Partner network One-MTM starts
The members of the International MTM Directorate (IMD) vote with the required 2/3 majority for the dissolution of the organisation, which was founded in 1957. This clears the way for the establishment of a new, sustainable business model for the worldwide uniform distribution of the process language MTM. The partner network One-MTM, to which eleven national associations on four continents belong up to now, starts its work on 02.02.2020. The headquarter is at the MTM ASSOCIATION e. V. in Germany.
MTM ASSOCIATION e. V.
The Deutsche MTM-Vereinigung e. V. is opening a new chapter in its history as a non-profit industrial association: The general meeting decides to change the name Deutsche MTM-Vereinigung e. V. to MTM ASSOCIATION e. V. This and the acquisition of the exclusive rights of use of the MTM basic system (MTM-1) are logical steps towards the internationalization of the association. Many company members are active worldwide and rely on the support of the industry association, especially in the area of training. As the world's largest MTM organisation, the MTM ASSOCIATION e. V. therefore sees itself responsible for establishing and further developing MTM as a global standard in the international partner network.
MTM in Germany
In 1962, 17 well-known German companies - among them Robert Bosch GmbH, Daimler-Benz AG, Felina GmbH, IBM Deutschland, Singer Nähmaschinenfabrik AG, Maggi-GmbH and Vorwerk & Co. - founded the Deutsche MTM-Vereinigung e. V. With MTM, they have an instrument at their disposal with which they can increase productivity and thus improve their competitiveness. Today, the non-profit industrial association has a good 250 corporate members representing more than 2.5 million employees in Germany alone.
MTM is distributed worldwide
Harold Bright Maynard founded the "U.S. MTM Association for Standards and Research" in New York in 1951. The three MTM developers transfer all rights of use of the MTM process to this non-profit organisation. US-American consulting firms bring MTM to Europe in the early 1950s. Already in 1955, the first national MTM association in Europe is founded in Sweden, in 1957 in Switzerland, then in Holland and France. In Paris in 1957, all national MTM associations existing until then decide to found an International MTM Directorate (IMD), which shall ensure the worldwide uniform application of the MTM process.
Harold Bright Maynard, John Lenhard Schwab and Gustave James Stegemerten work out the basics of MTM: They film employees of different production areas at work everywhere in the USA and decode elementary hand and finger movements as well as gaze functions, later also body, leg and foot movements. Thus, all basic movements are defined. The scientists base their system on the performance capabilities of averagely skilled workers; for the first time, a standard for evaluating human work is defined, comparable to the primitive meter. In 1948 their book "Methods-Time Measurement" is published – the official birth of the MTM method.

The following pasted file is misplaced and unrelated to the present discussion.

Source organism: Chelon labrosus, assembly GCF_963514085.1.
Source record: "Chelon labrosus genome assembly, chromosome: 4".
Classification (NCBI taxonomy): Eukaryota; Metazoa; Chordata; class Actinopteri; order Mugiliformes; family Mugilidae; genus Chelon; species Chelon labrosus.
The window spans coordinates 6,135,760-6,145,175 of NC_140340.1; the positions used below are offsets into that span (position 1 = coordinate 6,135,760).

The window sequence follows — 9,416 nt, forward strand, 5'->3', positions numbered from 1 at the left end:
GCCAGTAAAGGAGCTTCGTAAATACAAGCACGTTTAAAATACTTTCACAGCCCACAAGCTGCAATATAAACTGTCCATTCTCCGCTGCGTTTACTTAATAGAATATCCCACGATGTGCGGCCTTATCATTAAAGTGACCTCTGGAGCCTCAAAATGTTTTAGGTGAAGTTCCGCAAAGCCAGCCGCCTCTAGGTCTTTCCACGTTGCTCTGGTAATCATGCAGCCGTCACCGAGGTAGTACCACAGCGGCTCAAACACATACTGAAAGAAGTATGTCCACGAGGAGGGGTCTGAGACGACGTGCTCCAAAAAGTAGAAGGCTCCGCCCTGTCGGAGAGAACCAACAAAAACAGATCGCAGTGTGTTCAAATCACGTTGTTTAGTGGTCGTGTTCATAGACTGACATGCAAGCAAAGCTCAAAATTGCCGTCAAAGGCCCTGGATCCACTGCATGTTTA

Method and time find each other
Numerous researchers are turning to motion studies to determine rules for motion sequences that are as time- and force-saving as possible. Asa Bertrand Segur succeeds in assigning time values to the Therbligs. Movement sequences can now also be evaluated quantitatively. He published his work in 1926 under the title "Motion Time Analysis" (MTA). Segur proves that the execution time required by people with the same skill, ability and physical effort to perform a work task depends on the method they use.
The discovery of the Therbligs
When the American building contractor Frank Bunker Gilbreth watches bricklayers at work, he notices that they are wasting energy unnecessarily. The search for the optimal working method never lets him go. In contrast to Frederick Winslow Taylor, founder of scientific management, Gilbreth is less interested in increasing work performance than in the optimal working method and workplace design. Gilbreth establishes the study of movement. For this purpose he uses film and a running timer. According to his theory, all human movements can be traced back to 17 basic movements (Therbligs). To determine the optimal working method, he now eliminates every Therblig that does not serve the progress of work. The raw material for the development of the MTM method has been found.
The Industrial Revolution
The age of the industrial revolution is changing the world. When James Watt patented his low-pressure steam engine in 1769, he heralded the greatest technical revolution in history. That the advancing mechanization of factory work demands a new corporate culture, only a few entrepreneurs recognize at the moment.